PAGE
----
At least one federal lawsuit has been filed to block the rule, which highlights disagreement over the nature of discrimination and accommodation in healthcare.
The city of San Francisco wasted no time when the Trump administration unveiled its final rule last Thursday to bolster providers' right to abstain from healthcare services as a matter of conscience or religious observance.
That same day, the city filed a federal lawsuit asking a judge to block the Health and Human Services rule from taking effect and ultimately to declare it unconstitutional. The case highlights a deep and long-running dispute over the nature of discrimination and accommodation in U.S. healthcare.
While current leadership of the HHS Office for Civil Rights says the Obama administration failed to defend religious providers' existing legal rights, others contend that patients from marginalized groups are the ones in greatest need of government protection.
"At its core, this rule is about denying people medical care," San Francisco City Attorney Dennis J. Herrera said in a statement announcing the lawsuit. "This administration is willing to sacrifice patients' health and lives—particularly those of women, members of the LGBTQ community, and low-income families—to score right-wing political points. It's reprehensible."
Herrera argues the final rule would reduce healthcare access and could cost San Francisco nearly $1 billion in federal funding if it refuses to comply. His office accuses HHS of exceeding its legal authority, violating the Administrative Procedure Act, and breaching several provisions of the U.S. Constitution.
Proponents of the final rule, however, say it appropriately respects physicians' right to refrain from healthcare services they see as contrary to their ethical obligations. That conscientious objection to a particular service is entirely different from a physician declining to care for one or more classes of people, said Farr A. Curlin, MD, a professor of medicine and medical humanities at the Duke University School of Medicine and co-director of the Theology, Medicine and Culture Initiative at Duke Divinity School.
"They are not refusing to care for gays or transgender patients or anyone else who is sick and in need of healing. Rather, they are objecting to practices that they believe contradict their profession to heal only, and never to harm," Curlin told HealthLeaders in an email. "With respect to sterilization, assisted suicide, surgeries to change secondary sex characteristics, and a number of other practices, there are reasonable concerns that the practices are not good medicine. We need physicians to have the freedom to refuse to cooperate in practices that they believe harm their patients."
Curlin said the final rule helps to sustain an openness to any provider who is willing to care for the sick and promote their health, ensuring a diverse provider landscape.
When the final rule was announced last week, HHS OCR Director Roger Severino said it would help to preserve consumer choice, encouraging providers to communicate openly about their own religious and ethical views so that patients may self-select like-minded providers. When asked during a press call how that would work in geographic areas dominated by provider organizations with a distinct religious perspective, such as Catholic-affiliated systems, for consumers who may not have the ability to go elsewhere for care, Severino reframed the question as a matter of life or death for religious providers.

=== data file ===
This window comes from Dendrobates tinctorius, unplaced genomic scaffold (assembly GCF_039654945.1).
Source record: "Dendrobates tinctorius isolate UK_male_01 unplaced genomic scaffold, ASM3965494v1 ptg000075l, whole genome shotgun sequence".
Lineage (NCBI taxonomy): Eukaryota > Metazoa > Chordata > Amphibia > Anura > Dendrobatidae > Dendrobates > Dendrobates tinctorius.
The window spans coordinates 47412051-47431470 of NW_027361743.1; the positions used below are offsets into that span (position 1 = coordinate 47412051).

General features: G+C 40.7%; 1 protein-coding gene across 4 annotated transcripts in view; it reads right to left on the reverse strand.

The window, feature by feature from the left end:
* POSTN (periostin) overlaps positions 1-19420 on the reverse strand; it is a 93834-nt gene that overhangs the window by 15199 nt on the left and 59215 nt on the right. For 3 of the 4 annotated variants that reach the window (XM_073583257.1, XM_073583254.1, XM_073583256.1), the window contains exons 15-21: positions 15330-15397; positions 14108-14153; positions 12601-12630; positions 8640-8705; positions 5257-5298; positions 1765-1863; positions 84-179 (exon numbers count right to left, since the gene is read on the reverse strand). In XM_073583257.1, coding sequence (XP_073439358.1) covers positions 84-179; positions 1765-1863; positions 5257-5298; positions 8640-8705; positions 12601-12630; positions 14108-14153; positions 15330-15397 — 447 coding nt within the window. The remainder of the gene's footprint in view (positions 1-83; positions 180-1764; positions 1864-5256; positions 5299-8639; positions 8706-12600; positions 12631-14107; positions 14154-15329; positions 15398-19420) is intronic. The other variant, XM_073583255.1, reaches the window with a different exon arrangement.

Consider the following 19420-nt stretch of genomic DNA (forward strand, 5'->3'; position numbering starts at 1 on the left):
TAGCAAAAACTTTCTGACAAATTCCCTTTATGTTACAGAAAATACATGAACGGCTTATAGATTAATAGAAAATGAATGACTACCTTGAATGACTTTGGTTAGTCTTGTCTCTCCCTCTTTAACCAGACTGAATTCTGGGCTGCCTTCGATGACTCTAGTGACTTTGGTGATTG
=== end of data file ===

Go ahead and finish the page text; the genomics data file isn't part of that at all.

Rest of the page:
"If the hospital's not there, no one gets care in many circumstances," he said, "so there's benefit to allowing diversity of belief in healthcare providers."
"Patients have options in America, and that is a good thing," Severino added. "We don't believe that anything will change with respect to patients having options with this rule. This rule merely provides enforcement tools for laws that are already in existence, already on the books, already the law."
Some who agree that physicians should not be coerced to act contrary to their deeply held views remain skeptical that a free-market approach to healthcare, in which consumers shop around for providers who agree with them, is sufficient.
"I don't think the market can solve the problems of inequity that we have," Aasim I. Padela, MD, MSc, director of the Program on Medicine and Religion at the University of Chicago, told HealthLeaders last year after HHS released its proposed rule.
Padela said there are often ways to accommodate both a patient's wishes and a provider's conscience when the two conflict.
For its part, San Francisco claims to have struck a proper balance between patient and provider rights already. When a member of the medical staff requests not to take part in a procedure, their manager must determine if the worker's request would negatively impact the patient's care, Herrera explained. Accommodations will be made, if possible. But that could include transferring a worker to another area that wouldn't require them to perform the task to which they object, a policy that Herrera admits puts the city in violation of the new final rule.
Steven Porter is an associate content manager and Strategy editor for HealthLeaders, a Simplify Compliance brand.
Opponents of the rule say it effectively authorizes increased discrimination against women, LGBT patients.
Proponents of the rule say objecting to particular services isn't the same as declining to serve classes of people.